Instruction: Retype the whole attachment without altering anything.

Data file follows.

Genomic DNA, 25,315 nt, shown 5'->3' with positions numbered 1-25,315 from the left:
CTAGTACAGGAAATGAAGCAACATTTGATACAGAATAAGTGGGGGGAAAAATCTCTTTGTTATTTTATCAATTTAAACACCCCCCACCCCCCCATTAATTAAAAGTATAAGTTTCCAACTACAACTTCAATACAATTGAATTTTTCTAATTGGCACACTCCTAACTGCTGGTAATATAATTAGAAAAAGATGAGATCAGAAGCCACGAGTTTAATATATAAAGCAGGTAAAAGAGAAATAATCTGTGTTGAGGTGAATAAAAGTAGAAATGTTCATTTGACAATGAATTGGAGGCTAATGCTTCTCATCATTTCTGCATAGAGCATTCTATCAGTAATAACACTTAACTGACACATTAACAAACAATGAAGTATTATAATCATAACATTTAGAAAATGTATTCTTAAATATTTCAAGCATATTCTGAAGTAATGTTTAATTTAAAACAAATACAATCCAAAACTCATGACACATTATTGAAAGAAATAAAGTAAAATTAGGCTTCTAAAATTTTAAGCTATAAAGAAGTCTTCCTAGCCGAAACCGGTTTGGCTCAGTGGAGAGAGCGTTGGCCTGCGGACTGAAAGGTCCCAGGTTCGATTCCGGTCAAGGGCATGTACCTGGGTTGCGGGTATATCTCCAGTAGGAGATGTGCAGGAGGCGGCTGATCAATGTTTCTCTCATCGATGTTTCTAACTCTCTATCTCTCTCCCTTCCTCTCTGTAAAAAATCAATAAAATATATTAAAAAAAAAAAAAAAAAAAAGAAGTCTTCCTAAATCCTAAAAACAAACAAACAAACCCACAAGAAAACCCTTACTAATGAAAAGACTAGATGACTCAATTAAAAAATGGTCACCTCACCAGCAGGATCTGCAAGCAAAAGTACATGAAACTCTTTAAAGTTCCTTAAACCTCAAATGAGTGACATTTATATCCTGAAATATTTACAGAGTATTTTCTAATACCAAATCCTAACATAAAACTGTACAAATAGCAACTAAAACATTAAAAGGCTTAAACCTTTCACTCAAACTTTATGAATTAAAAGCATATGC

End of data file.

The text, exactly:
Genomic DNA, 25,315 nt, shown 5'->3' with positions numbered 1-25,315 from the left:
CTAGTACAGGAAATGAAGCAACATTTGATACAGAATAAGTGGGGGGAAAAATCTCTTTGTTATTTTATCAATTTAAACACCCCCCACCCCCCCATTAATTAAAAGTATAAGTTTCCAACTACAACTTCAATACAATTGAATTTTTCTAATTGGCACACTCCTAACTGCTGGTAATATAATTAGAAAAAGATGAGATCAGAAGCCACGAGTTTAATATATAAAGCAGGTAAAAGAGAAATAATCTGTGTTGAGGTGAATAAAAGTAGAAATGTTCATTTGACAATGAATTGGAGGCTAATGCTTCTCATCATTTCTGCATAGAGCATTCTATCAGTAATAACACTTAACTGACACATTAACAAACAATGAAGTATTATAATCATAACATTTAGAAAATGTATTCTTAAATATTTCAAGCATATTCTGAAGTAATGTTTAATTTAAAACAAATACAATCCAAAACTCATGACACATTATTGAAAGAAATAAAGTAAAATTAGGCTTCTAAAATTTTAAGCTATAAAGAAGTCTTCCTAGCCGAAACCGGTTTGGCTCAGTGGAGAGAGCGTTGGCCTGCGGACTGAAAGGTCCCAGGTTCGATTCCGGTCAAGGGCATGTACCTGGGTTGCGGGTATATCTCCAGTAGGAGATGTGCAGGAGGCGGCTGATCAATGTTTCTCTCATCGATGTTTCTAACTCTCTATCTCTCTCCCTTCCTCTCTGTAAAAAATCAATAAAATATATTAAAAAAAAAAAAAAAAAAAAGAAGTCTTCCTAAATCCTAAAAACAAACAAACAAACCCACAAGAAAACCCTTACTAATGAAAAGACTAGATGACTCAATTAAAAAATGGTCACCTCACCAGCAGGATCTGCAAGCAAAAGTACATGAAACTCTTTAAAGTTCCTTAAACCTCAAATGAGTGACATTTATATCCTGAAATATTTACAGAGTATTTTCTAATACCAAATCCTAACATAAAACTGTACAAATAGCAACTAAAACATTAAAAGGCTTAAACCTTTCACTCAAACTTTATGAATTAAAAGCATATGC